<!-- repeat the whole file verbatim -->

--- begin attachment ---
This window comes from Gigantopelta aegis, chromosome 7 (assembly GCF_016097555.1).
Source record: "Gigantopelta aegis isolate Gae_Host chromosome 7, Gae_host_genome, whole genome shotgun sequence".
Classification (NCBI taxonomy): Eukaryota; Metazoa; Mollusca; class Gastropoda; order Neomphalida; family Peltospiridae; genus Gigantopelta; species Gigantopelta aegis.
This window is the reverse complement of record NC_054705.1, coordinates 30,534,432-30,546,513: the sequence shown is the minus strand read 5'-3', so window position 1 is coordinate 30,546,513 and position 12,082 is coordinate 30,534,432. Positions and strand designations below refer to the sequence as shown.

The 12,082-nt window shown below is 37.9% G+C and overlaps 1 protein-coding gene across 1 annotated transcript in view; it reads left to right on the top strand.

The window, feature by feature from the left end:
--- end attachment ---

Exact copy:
This window comes from Gigantopelta aegis, chromosome 7 (assembly GCF_016097555.1).
Source record: "Gigantopelta aegis isolate Gae_Host chromosome 7, Gae_host_genome, whole genome shotgun sequence".
Classification (NCBI taxonomy): Eukaryota; Metazoa; Mollusca; class Gastropoda; order Neomphalida; family Peltospiridae; genus Gigantopelta; species Gigantopelta aegis.
This window is the reverse complement of record NC_054705.1, coordinates 30,534,432-30,546,513: the sequence shown is the minus strand read 5'-3', so window position 1 is coordinate 30,546,513 and position 12,082 is coordinate 30,534,432. Positions and strand designations below refer to the sequence as shown.

The 12,082-nt window shown below is 37.9% G+C and overlaps 1 protein-coding gene across 1 annotated transcript in view; it reads left to right on the top strand.

The window, feature by feature from the left end: